Three great applications for qualitative social media analysis that will help you make smarter business decisions:

FOUNDATION  What language does your customer speak? Who does your customer perceive as competition, whether you do or not? Where and with whom is your customer talking about your category and your brand? What are they saying that is behind that brand decline or a spike in category sales?

Example: celebYoung people increased usage of the same brand of rideshare after popular celebrities tweeted about their rides. Potential company response: free ride policy among select, relevant celebs may go a long way toward expanding the client’s brand awareness and usage!

IDENTIFICATION Who is your customer? What elements of the customer experience (CX) matters most? Who or what influences them? Investigating the real meaning or intent behind innocuous data feeds can better inform how your brand (or PR team) needs to respond. Exploring the domains they use, the forums on which they post, and learning who your customer is influenced by tells you a lot about who they are!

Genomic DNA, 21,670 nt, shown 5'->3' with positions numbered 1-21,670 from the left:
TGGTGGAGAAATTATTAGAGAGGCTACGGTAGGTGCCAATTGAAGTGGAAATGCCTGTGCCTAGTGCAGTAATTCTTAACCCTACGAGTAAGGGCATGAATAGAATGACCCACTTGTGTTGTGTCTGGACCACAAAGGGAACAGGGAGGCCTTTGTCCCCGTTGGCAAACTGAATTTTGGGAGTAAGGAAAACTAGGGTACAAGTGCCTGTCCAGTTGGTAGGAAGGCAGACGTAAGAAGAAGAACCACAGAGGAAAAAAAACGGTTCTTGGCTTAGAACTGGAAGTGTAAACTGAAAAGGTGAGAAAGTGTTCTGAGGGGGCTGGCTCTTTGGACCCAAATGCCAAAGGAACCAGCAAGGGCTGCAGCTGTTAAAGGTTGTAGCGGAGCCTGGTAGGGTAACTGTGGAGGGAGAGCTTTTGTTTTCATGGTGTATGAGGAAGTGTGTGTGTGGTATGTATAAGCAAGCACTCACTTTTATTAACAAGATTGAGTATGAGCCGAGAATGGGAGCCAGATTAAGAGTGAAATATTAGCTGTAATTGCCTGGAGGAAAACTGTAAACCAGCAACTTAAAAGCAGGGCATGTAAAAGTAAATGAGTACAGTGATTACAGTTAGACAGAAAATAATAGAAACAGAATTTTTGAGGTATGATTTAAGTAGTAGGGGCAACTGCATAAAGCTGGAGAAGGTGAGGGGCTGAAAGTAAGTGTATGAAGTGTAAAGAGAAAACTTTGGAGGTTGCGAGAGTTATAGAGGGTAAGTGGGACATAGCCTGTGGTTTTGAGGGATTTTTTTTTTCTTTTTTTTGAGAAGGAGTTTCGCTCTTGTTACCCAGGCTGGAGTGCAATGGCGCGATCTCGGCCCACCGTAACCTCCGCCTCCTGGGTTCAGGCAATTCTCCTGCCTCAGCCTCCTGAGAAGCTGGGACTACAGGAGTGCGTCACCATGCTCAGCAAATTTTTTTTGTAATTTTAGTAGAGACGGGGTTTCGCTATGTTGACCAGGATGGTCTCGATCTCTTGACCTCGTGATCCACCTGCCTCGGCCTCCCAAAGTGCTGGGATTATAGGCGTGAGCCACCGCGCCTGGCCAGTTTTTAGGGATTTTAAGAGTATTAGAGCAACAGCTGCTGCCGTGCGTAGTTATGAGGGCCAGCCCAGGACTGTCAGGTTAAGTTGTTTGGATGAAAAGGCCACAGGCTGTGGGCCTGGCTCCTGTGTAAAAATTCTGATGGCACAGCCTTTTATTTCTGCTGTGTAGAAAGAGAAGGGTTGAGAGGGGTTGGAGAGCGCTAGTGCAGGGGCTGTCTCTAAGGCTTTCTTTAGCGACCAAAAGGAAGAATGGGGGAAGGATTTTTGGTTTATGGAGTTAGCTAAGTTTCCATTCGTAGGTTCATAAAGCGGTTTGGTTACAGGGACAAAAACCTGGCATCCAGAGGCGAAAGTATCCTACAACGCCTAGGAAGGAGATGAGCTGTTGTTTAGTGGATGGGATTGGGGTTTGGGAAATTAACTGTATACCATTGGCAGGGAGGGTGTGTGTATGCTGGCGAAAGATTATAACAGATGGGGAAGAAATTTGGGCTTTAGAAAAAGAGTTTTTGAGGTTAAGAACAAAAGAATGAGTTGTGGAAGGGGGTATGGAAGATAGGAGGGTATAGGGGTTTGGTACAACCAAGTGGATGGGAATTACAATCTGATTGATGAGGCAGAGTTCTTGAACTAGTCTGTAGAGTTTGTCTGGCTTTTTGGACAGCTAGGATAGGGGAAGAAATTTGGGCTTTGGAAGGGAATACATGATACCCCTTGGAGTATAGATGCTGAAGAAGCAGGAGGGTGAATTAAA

Example: A recent emergent trendline related to a rideshare topic revealed a “scared” sentimenPicture2t echoed among consumers. Qualitative research revealed that it wasn’t aggressive post 1or dangerous driving skills consumers were questioning in social media conversation, but rather, the aggressive personalities of the drivers, overstepping professional driver boundaries. To increase customer satisfaction, the more meaningful change in rideshare driver training is to include customer service and professionalism skill building, not just road tests.

DISCOVERY What are new uses for your product? Who are your unexpected users? What are customers’ compensating behaviors in their user experience (UX)?  What are the emerging territories of future opportunity and growth? One client surfaced a new daypart for their center-of-plate food products that they had never considered before, adding an additional revenue stream. Anotheruber dinner found a peculiar new niche adult audience for their collectibles that were originally targeted to youth.  Yes, we dig far beyond the graphs, into the posts, to find those elusive and often surprising insights.

Example: Having your Uber or Lyft driver stop for food or drink is a rapidly growing trend that has led to innovative new services and marketing partnerships!

Our fresh eyes and “outsider” perspective often reveals stories in the data that our clients’ data feeds cannot expose without that qualitative lens.